Good evidence is awesome

Be bold and take risks

Defense is overvalued

Weighing and offense are undervalued


Things that make me happy:

-       Great signposting

-       Empirics and quantifiable impacts.

-       Lots of evidence

-       Using Cross well - make it constructive. Be sassy. Being funny never hurts, either.

-       Flashing evidence or being able to hand over evidence speedily.

-       Jokes

-       Off-time roadmaps 100% of the time.

Things that make me sad:

-       Improperly citing evidence

-       Miscutting/manipulating evidence

-       Drawn-out discussions in Cross that go nowhere. 


What I vote on - IMPACTS 1st!! If you don't provide impact calculations then I will base it off of what I think is most important. Framework (this means Value and Criterion) just because it's second doesn't mean I don't care about it. If you drop framework, I will drop you. 

Extending Args - If you extend an arg, you have a very good possibility of winning the round, that said if you extend an arg and don't give me impact based on that idea, or a card, it's meaningless to me. When people say he/she didn't attack my card, it's not impactful and you don't win based on that.



Big Fan - If you have a CP make sure you explain it correctly and always give impacts and solvency for your CP. If your CP doesn't have solvency I won't vote on it. Advocacies are a necessity in LD. If you don't advocate for anything then I think you are only trying to get out of the negative impacts of the case.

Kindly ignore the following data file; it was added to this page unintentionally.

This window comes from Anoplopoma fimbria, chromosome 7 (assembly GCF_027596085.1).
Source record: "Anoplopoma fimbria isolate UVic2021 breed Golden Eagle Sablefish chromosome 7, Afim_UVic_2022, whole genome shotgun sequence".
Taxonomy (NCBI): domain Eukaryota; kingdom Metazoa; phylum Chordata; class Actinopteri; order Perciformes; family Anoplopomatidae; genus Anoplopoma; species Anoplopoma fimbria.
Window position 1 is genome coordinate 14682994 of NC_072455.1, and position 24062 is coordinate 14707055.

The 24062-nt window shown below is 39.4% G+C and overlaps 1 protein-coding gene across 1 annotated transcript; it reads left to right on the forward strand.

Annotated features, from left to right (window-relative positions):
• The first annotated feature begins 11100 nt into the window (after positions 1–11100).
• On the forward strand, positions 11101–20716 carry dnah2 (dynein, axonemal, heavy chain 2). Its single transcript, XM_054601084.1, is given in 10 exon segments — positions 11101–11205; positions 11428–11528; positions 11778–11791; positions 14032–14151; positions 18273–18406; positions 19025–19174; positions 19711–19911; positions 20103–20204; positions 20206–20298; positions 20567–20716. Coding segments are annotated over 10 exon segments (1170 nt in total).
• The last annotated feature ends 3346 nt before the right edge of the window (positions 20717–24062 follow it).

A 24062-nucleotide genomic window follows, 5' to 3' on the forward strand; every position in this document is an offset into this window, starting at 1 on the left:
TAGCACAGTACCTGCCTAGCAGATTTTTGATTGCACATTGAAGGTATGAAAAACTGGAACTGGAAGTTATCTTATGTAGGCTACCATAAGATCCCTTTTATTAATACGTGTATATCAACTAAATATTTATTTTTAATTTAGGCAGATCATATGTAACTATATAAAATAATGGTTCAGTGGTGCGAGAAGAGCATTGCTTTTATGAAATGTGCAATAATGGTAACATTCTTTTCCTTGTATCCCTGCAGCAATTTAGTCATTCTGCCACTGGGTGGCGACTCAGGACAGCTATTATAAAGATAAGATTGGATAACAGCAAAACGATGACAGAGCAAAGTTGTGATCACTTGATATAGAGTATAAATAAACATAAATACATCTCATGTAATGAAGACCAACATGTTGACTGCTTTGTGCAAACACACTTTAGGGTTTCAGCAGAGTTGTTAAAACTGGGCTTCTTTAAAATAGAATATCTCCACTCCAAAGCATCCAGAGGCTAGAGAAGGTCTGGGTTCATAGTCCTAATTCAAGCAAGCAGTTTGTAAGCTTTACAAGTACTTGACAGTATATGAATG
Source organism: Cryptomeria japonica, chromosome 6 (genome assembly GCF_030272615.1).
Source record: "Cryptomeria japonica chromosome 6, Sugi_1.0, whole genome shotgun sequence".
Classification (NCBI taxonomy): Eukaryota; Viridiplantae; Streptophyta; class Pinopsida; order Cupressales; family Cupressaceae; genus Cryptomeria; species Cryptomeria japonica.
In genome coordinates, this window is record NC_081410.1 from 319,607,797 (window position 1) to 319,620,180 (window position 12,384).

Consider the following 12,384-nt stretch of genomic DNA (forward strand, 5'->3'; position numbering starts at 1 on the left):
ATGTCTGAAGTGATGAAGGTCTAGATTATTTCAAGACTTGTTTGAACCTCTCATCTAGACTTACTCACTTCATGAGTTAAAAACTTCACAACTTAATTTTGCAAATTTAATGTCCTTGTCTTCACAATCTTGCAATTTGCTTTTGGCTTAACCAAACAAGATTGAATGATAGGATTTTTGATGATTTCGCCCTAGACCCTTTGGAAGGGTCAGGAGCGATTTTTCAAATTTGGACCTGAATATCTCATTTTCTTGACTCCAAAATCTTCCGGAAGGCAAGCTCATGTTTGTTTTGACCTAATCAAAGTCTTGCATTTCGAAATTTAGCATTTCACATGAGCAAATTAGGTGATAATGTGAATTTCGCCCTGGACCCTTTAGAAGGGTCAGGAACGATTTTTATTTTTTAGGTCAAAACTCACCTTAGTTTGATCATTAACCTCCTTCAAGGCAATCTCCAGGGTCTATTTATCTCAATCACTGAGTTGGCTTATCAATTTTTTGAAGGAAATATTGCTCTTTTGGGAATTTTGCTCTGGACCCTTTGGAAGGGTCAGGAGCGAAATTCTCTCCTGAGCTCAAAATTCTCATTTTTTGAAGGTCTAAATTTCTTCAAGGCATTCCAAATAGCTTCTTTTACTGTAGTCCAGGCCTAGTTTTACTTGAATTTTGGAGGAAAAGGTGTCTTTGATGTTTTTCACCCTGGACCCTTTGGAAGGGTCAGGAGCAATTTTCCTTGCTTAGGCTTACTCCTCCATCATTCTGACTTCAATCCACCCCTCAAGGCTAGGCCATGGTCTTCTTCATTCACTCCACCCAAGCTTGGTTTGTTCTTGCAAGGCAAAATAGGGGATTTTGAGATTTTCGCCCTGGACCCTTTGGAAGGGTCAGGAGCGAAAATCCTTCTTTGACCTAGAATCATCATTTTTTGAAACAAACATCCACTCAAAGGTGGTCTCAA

Observations/ Burdens - If the AFF or NEG uses an observation or burden, you must answer it or you will fall under that. This means if your case doesn't follow the observation I will vote you down. You must answer them, or risk losing the round.

The K?

I have never had a good reason to learn about Kritical debate, so I have no understanding of how quality K’s should function and work, or how to judge a K. That said, I’m not going to specifically penalize you for running a K, I just probably won’t know what’s going on.



Okay - I like to speed up to 300 wpm-ish. If you go really, really slowly I will get bored and may miss an argument. Second, if I can't understand you then I will set my pen down. If you don't see the pen down I will say clear. After the second time, and if nothing changes, I will stop flowing completely.

Slow down on tags and authors if you’re a speed demon.  


Other technical things: 

-       I’ll only evaluate things that are in both in 1AR and 2AR. Same for the NEG 1NR and 2NR

-       If you bring up a new attack in the 2AR or 2NR, you may still win but your speaker points will make you sad

-       I’m chill with any new evidence/args in the first summary, but no new evidence in the second summary please

-       I don’t flow cross-ex (this is my me-time during the round)


Speaker Points:

Short version - good at debate = high speaks

                     - pretty speaker = entirely meaningless

Long version - I give speaks based on the competitiveness of a tournament:

30 – you should go to finals

29.5 – you’re probably in mid-to-late breaks

29 - you should clear

28 – you might clear

27.5 - average. 3-3, probably.

26 - below average

25 and below - means that you were abusive and mean to your opponent


Valielza O'Keefe Paradigm

6 rounds

My number one rule: if you're a douche, you lose.

If the round devolves into a yelling match or teams bullying each other, I will not be happy. You start mansplaining, using ad hominem, any of that, I don't care what your arguments are, because you don't deserve to break. Please be respectful and cordial to your opponents, regardless of the circumstances.